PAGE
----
Thank you for visiting our fly tying blog! Here you will find free step-by-step instructions for fly patterns that we have found to be very successful while fishing on the Tributaries of Lake Erie known as " Steelhead Alley." You will also be able to see step-by-step instructions for warm water, tube, trout, and destinational fly patterns. If you would like to request a pattern tutorial that you do not see,please send requests to

Saturday, March 19, 2011

McCrae's Mohawk Bugger

I got a call from Greg this morning asking me to do this step-by-step breakdown of the woolly bugger that he mentioned on the SAO blog the other day.  The first question he asked was "Do you have a name for it?"  "Sure", I said - "it's the white woolly bugger with blue and chartreuse dubbing."  I guess this wasn't satisfactory, so after a few minutes we settled on the "Mohawk Bugger."

I should also start by saying that in my opinion, very few flies out there are truly original.  Most are inspired by other patterns, with an added step or two, and a different, catchy name.  This woolly bugger is no different.

I used to spend a lot of time tying flies in the attic of a local fly shop that is no longer in business.  In that attic I watched a few guys who were far better tyers than I crank out a lot of bugs to fill their boxes.  One night up there, after a bunch of Budweisers (and possibly some bourbon), a white woolly bugger tied with blue flashbou, pearl body brite, and a mallard flank collar came off someone's vice.  Just about every bugger I've tied for steelhead since then has been some variation of that original pattern.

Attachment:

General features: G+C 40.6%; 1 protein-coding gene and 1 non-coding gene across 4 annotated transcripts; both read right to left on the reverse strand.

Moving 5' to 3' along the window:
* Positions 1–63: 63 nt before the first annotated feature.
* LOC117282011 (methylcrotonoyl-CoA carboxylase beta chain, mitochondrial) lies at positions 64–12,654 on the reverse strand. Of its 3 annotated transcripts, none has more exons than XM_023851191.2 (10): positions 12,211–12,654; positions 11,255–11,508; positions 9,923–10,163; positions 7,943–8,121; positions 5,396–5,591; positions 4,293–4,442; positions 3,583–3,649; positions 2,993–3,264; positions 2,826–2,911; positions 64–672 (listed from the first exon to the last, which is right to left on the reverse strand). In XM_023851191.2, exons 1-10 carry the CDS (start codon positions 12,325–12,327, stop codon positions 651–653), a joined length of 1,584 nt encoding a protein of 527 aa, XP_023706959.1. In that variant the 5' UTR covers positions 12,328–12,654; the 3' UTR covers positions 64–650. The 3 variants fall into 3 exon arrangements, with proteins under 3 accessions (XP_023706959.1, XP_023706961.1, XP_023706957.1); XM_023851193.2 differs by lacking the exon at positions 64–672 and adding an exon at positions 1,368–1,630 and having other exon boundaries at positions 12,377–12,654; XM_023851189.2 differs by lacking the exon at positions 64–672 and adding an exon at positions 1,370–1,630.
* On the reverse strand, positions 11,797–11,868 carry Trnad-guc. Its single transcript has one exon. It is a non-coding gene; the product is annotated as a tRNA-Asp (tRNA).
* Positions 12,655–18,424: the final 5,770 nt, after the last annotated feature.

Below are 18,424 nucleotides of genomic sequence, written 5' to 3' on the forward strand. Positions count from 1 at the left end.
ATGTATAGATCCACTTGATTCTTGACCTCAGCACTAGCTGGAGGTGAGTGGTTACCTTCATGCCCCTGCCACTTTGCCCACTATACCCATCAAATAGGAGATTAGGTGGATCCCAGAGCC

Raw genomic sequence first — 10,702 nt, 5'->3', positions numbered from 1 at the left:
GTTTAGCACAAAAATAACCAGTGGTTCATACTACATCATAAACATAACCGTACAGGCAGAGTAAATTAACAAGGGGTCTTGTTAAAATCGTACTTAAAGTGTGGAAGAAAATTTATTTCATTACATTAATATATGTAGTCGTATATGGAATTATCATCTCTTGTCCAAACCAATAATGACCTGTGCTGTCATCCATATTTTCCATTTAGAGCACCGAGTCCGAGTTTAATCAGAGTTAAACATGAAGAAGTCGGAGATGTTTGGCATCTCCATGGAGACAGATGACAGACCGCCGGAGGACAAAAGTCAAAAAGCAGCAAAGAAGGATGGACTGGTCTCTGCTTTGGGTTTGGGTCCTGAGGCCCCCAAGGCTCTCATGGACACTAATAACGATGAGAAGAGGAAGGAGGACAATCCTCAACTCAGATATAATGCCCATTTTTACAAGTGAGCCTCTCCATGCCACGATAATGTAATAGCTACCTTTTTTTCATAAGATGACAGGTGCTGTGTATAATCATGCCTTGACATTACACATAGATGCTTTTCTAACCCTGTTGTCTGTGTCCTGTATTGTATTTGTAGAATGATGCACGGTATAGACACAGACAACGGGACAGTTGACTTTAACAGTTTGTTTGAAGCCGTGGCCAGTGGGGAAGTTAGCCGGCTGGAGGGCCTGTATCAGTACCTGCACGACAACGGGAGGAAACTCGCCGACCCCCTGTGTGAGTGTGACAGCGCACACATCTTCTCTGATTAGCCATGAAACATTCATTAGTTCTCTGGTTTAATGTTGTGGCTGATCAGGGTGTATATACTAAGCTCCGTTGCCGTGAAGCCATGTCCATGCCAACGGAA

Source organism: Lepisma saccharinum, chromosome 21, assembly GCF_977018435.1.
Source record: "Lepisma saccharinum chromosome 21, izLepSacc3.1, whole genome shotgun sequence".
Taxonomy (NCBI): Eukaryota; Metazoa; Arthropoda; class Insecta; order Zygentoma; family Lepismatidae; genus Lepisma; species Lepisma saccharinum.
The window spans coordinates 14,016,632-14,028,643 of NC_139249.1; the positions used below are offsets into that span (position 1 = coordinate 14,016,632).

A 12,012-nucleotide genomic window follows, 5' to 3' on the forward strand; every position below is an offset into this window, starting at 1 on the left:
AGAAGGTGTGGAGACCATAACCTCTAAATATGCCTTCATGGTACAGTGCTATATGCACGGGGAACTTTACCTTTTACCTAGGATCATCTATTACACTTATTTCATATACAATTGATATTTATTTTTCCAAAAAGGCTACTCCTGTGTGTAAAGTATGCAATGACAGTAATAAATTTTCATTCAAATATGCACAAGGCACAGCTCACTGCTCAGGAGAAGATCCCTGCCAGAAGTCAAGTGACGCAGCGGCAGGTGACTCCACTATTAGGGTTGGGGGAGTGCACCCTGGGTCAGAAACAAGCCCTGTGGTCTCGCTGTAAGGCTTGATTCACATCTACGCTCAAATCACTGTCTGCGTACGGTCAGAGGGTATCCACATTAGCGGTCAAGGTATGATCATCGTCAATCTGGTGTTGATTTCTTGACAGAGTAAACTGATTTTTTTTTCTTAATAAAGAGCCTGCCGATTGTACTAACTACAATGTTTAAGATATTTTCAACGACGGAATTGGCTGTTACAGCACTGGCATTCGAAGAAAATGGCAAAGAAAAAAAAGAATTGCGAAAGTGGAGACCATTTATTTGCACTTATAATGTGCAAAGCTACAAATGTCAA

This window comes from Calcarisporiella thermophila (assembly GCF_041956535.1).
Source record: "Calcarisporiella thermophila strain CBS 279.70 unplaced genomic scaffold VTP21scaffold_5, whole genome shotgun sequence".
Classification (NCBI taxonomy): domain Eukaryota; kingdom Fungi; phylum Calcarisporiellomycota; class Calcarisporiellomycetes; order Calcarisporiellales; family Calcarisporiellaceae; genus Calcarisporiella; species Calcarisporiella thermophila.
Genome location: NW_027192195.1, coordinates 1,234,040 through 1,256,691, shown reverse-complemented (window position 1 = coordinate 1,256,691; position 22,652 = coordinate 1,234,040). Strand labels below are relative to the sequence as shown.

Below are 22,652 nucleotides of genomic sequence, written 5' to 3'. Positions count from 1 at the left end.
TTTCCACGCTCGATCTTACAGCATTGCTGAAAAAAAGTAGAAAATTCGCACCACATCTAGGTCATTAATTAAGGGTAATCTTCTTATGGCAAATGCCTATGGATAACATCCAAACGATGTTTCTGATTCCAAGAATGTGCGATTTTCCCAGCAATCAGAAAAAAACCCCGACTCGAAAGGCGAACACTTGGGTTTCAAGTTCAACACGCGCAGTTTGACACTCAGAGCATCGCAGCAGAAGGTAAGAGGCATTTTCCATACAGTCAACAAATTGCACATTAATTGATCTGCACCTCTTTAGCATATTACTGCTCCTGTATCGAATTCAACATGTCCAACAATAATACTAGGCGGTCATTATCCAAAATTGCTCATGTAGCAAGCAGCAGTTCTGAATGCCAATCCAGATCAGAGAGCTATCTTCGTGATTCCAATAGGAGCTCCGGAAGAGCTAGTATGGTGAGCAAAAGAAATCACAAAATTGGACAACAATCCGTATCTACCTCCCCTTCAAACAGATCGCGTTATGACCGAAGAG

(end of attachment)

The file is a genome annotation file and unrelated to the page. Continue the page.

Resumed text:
The Mohawk Bugger
 Hook: Daiichi 2220 or 1750 Size 6-10
Bead: 5/32 Gold
Threat: Red Uni 6/0
Tail: Marabou
Body: Ice Dubbing and Palmered Body Brite
Wing: Chartreuse and Blue Senyo's Laser Dub
Collar: Saddle Hackle

Step 1 - Getting started: Thread bead on hook, lay down thread base, and tie in marabou tail.

Step 2 - Creating the body: Tie in section of pearl Body Brite, dub the length of the hook with pearl ice dubbing.  Palmer body material forward stopping just short of the bead.

Step 3 - the "mohawk":  Tie in a clump of chartreuse and blue dubbing and secure.  Push dubbing toward the bend of the hook so that it lies like the picture above.

Step 4 - the collar: Tie in a saddle hackle, wrap a few times, and secure.  Whip finish, then fish.

This fly fishes well in a variety of water conditions, and is best when dead drifted under an indicator.  At the end of your drift allow the fly to swing briefly at the end of your drift.  As the fly swings upward off the bottom it can trigger a feeding response from steelhead which results in some incredible strikes.  For swinging or fishing the beaches, consider upsizing the fly.

Any questions on this fly or the step-by-step tutorial can be directed to Brett McCrae who can be reached at .